…of course, this post does nothing for helping you find caches that are already placed, but if anyone reading this is thinking of placing a cache involving pacing…

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I think you'll find the way most cachers use the term 'pace' is to count two steps. So, step once with your left leg then once with your right legand that is one pace.

Granted everybody's stride is a bit different, but this should get you close enough.

 

NOTE: THe above directions even work if you step with your right leg first! :)

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Unfortunately what follows is pretty much useless, since different people think of this differently:

 

As the early definition of a pace, it was a good one ("about 3 feet"). A pace is usually a single step which for most heights will end up being about 3 feet. It won't be exact and that's one reason people use "paces". If they wanted to tell you exactly how far, they'd use a metered size like feet, meters, etc.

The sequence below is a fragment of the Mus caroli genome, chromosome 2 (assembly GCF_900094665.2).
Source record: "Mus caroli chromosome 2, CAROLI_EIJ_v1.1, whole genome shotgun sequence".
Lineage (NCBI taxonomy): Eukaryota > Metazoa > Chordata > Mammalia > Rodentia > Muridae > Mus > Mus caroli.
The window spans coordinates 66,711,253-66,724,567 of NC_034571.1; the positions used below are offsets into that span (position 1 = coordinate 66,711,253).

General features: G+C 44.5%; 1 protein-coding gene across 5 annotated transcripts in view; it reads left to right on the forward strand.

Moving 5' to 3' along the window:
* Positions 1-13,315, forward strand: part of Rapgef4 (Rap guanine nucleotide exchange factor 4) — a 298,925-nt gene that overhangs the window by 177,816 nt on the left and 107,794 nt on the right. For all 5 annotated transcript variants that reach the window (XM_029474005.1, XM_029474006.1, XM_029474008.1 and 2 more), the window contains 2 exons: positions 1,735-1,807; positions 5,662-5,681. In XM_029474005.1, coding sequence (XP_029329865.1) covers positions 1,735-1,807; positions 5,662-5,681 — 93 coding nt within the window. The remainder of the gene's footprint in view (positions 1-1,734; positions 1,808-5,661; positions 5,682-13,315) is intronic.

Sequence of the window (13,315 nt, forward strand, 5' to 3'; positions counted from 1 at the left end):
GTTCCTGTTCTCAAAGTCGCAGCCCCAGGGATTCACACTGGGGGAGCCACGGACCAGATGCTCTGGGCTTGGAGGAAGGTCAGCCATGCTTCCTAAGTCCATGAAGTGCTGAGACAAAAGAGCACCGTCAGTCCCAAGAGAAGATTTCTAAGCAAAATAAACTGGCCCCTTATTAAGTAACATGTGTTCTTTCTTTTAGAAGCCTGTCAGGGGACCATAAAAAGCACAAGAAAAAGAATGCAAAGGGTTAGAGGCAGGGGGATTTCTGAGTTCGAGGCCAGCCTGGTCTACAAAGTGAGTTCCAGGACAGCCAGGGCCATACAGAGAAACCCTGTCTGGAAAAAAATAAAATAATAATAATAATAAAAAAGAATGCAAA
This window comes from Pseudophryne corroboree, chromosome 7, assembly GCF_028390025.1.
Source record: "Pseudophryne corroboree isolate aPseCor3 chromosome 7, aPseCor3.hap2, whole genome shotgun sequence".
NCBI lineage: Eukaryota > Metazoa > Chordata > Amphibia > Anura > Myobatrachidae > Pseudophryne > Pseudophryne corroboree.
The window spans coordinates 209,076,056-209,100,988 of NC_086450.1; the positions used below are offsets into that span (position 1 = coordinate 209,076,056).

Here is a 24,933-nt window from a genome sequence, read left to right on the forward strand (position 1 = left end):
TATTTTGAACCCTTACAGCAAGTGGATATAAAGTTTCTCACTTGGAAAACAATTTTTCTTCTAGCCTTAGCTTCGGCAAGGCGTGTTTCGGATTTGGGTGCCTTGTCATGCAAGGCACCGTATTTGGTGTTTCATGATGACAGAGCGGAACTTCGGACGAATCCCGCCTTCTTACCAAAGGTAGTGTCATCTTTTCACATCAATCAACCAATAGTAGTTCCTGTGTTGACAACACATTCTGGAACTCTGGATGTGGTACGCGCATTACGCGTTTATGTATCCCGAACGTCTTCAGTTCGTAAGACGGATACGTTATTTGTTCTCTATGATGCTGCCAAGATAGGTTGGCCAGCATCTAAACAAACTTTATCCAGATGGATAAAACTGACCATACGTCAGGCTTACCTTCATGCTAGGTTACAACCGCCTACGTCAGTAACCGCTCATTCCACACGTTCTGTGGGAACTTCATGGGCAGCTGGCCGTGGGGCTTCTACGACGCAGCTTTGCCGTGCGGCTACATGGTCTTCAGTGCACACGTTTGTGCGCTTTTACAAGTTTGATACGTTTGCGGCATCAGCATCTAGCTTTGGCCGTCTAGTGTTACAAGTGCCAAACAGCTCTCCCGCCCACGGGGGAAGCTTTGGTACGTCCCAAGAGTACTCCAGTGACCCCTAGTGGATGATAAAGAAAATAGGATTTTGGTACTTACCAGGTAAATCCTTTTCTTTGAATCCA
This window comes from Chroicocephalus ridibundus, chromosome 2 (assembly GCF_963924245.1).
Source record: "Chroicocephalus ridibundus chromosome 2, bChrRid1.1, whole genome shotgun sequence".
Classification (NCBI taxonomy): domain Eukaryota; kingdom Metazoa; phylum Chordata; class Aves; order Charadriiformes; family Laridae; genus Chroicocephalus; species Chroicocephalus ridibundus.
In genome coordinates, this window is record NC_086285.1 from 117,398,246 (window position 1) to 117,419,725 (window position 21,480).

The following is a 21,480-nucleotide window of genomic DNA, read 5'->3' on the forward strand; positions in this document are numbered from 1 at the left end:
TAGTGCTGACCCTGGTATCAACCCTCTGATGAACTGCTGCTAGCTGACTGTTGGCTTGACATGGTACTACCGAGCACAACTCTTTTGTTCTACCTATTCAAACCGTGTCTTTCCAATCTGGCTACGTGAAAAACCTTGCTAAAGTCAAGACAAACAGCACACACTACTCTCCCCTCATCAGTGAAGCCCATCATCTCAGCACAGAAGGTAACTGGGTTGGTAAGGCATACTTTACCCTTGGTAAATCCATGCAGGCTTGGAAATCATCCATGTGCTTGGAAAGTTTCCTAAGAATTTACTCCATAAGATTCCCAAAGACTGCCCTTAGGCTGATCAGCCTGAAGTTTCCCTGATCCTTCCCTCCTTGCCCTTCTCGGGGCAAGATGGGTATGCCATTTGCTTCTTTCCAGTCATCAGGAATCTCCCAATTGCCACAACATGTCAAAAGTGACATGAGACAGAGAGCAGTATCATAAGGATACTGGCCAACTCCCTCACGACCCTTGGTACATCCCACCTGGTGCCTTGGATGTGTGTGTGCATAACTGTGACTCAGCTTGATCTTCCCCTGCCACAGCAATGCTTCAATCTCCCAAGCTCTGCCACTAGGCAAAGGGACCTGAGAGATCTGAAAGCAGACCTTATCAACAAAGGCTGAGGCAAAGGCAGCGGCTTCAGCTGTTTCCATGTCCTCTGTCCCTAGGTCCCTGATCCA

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As the early definition of a pace, it was a good one ("about 3 feet").  A pace is usually a single step which for most heights will end up being about 3 feet. 

That seems way long, counting toe to heel. Maybe heel to toe. Picture a yardstick. That's a big ol' stride. I count my stride at about 2.5' and I ain't short.

 

Wait. Do they still make yardsticks? Do you have to call them metersticks now?

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Anonymous', better luck next hunt - sir!

 

The good news is that I found the one I was looking for - thanks for wishing me the luck that you needed.

 

The actual problem was not so much what the "pace" measure was (but I urge you to use something more interesting and more defined when leaving instructions to find geocaches), it was that the area was flooded during my first two visits. The flood gates were finally opened to lower the water level in this area and now the cache is finally visible, accessable, and going to dry out a bit. The person hiding this cache hid it near the highest point in the area (I consulted a topographical map), but the recent storms near the cache overtook it.

 

The person hiding the cache I mentioned intended for the measure to be a "step" not a "pace" after all. Thanks for all your help and responses here!

 

[ADDED]

subterranean's method is the best model for something like this!

Edited by 12UP
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I think most people would find a one-yard pace to be a bit of a stretch. In high school, we would sometimes march "six to the five," which is 6 steps every 5 yards. That was actually a pretty comfortable "pace" for most people. Interestingly, this is equal to dictionary.com's definition #2, "A unit of length equal to 30 inches (0.76 meter)."